blog-windows-bloat-R6The resolution at which we view content has increased at a staggering rate in recent years. Whether it’s on the big or small screen, smartphone or tablet…the picture is clearer than ever. From cameras to playback devices, technology improvements across the board have made this possible. The storage capacity required to manage, manipulate and playback content has also increased, but it’s not just about increasing resolutions. Consider the raw uncompressed content that is ingested, the need for several editors or artists to be able to access content at once, and additional copies that need to be stored onsite and offsite for backup/disaster recovery (DR) purposes. You now have an environment that can be quite tedious and expensive to manage and support.

In post-production infrastructure, purchases are generally wrapped around a project. The need to remain cost competitive leads many post-production facilities to settle for heterogeneous siloed storage environments. Unfortunately, each storage system has to be learned, managed, and supported by engineering. This model quickly becomes outdated and does not scale well. Some of the larger organizations have adopted a single vendor or tiered approach. However, they often have to move into a larger system as capacity or performance is maxed out. When they do, the software is essentially purchased again and hardware is changed out to improve performance and scalability. As a result, it has become difficult for post-production facilities to hold onto content for long-term preservation and re-use. And while clients often expect you to keep the content past the end of the project, they often aren’t willing to pay to maintain that active archive.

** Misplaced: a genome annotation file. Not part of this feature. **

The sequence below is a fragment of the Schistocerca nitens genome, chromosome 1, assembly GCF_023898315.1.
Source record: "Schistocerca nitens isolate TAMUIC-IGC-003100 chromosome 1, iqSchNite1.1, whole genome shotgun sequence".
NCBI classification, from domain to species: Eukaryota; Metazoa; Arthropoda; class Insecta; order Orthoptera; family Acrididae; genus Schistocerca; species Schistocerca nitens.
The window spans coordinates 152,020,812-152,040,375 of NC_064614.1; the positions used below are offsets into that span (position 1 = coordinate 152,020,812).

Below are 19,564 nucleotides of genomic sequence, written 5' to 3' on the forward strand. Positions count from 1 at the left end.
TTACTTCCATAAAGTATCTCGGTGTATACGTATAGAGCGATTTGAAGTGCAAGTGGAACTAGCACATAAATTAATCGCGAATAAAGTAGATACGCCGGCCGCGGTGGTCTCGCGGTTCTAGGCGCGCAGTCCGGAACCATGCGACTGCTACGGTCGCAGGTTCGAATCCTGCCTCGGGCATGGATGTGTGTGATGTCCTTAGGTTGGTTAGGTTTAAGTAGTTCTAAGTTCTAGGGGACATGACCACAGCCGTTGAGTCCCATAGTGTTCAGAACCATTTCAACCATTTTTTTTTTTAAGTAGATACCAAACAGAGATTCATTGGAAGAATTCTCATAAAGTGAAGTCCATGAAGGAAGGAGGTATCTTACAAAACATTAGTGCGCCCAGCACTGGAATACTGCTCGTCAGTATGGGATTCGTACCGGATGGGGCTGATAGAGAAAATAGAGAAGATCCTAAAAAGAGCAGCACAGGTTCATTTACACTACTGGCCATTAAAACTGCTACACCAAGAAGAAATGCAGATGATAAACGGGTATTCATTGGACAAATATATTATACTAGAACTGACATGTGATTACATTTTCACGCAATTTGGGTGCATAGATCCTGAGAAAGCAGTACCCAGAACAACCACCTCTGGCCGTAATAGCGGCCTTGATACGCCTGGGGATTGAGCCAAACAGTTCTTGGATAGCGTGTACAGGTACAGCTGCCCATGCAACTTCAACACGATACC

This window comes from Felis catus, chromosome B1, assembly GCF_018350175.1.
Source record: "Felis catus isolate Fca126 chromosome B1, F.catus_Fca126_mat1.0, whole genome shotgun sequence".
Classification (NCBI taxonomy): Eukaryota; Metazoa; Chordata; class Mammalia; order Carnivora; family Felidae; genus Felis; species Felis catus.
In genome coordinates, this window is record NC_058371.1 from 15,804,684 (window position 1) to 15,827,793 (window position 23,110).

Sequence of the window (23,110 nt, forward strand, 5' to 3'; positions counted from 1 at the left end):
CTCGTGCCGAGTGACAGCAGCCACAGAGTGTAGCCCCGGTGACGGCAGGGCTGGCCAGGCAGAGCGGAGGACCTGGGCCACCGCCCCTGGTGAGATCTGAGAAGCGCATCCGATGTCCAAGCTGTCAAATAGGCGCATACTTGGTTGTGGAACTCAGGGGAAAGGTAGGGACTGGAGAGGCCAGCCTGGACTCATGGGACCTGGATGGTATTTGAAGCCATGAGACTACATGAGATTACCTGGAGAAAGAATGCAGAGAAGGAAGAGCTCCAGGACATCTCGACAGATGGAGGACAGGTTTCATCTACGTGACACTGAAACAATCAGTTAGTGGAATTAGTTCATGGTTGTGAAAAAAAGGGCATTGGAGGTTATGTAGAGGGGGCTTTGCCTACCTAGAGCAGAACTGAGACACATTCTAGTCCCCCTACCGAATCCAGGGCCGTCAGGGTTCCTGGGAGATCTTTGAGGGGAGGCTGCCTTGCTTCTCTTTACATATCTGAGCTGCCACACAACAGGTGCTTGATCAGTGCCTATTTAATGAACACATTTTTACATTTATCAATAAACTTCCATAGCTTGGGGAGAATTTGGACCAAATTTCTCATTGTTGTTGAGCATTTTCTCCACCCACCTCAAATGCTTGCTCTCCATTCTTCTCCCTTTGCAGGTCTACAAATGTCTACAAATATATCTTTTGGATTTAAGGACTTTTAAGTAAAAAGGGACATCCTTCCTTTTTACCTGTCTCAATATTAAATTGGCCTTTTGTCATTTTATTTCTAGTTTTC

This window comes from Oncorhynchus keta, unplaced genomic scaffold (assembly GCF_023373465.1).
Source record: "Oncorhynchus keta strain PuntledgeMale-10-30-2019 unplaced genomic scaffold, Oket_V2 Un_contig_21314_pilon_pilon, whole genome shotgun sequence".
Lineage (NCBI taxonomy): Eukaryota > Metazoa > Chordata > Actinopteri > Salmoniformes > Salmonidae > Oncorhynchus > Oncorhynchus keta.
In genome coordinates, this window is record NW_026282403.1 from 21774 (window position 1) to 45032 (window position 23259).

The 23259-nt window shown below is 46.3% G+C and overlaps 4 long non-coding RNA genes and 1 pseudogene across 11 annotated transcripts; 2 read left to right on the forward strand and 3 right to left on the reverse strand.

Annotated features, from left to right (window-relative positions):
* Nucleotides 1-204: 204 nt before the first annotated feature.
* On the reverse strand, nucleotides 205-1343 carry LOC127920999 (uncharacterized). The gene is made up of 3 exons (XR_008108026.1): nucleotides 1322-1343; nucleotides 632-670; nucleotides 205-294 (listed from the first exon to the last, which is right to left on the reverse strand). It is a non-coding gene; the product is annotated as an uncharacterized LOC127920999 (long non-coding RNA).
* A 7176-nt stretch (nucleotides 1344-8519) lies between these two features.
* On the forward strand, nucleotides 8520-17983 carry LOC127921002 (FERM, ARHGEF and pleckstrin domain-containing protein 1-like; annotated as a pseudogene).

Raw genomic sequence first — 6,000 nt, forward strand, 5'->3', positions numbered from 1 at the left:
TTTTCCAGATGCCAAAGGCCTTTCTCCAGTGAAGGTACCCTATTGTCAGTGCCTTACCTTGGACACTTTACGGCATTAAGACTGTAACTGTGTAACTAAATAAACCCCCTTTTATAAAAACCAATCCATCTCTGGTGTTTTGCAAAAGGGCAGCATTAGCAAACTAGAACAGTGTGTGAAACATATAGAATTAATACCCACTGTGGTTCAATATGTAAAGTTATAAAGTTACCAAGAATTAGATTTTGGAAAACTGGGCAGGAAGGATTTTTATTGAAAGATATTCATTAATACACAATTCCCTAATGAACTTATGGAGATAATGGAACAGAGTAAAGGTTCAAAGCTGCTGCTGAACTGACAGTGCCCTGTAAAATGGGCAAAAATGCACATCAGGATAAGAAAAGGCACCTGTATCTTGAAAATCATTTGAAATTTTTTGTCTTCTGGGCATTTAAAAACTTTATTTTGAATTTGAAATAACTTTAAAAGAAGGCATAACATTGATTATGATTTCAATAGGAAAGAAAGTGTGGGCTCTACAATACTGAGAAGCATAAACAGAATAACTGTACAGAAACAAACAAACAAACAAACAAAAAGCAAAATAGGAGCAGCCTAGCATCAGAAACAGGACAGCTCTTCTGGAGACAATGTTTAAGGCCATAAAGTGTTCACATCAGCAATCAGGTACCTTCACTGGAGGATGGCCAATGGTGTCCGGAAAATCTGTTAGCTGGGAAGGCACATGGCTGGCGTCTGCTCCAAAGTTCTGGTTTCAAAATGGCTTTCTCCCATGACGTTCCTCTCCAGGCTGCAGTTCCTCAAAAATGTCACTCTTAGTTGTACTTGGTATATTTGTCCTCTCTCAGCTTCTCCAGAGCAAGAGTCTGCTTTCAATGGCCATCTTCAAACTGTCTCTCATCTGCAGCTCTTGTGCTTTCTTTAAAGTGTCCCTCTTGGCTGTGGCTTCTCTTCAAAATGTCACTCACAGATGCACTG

Post-production facilities of all sizes want to provide active archive access with automated hassle free data protection built in. In addition, many are trying to enable streaming and OTT (Over-the-top content) use cases. These requirements combined with the deficiencies of traditional storage technologies are leading IT decision makers in many post-production houses to take a closer look at object storage.

Reasons for the interest in object storage solutions include:

  • Ability to change protection schemes from replicas to erasure coding
  • Optimization of performance or storage footprint based upon production needs
  • Direct access via HTTP with streaming enabled through range read
  • Support for many users and many parallel sessions
  • Built-in content management

Best-of-breed object storage solutions enable pay-as-you-grow scaling on any mix of standard servers, leading to a 75% reduction in overall storage TCO when compared to traditional storage arrays.

If you are interested in learning more, check out our webcast Real Life Use Cases for Object Storage, M&E on Thursday, March 16 at 10 am PT/1 pm ET with Caringo VP of Marketing Adrian Herrera and VP of Product Tony Barbagallo.

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You can also read how NEP The Netherlands is using object storage to power their content delivery needs.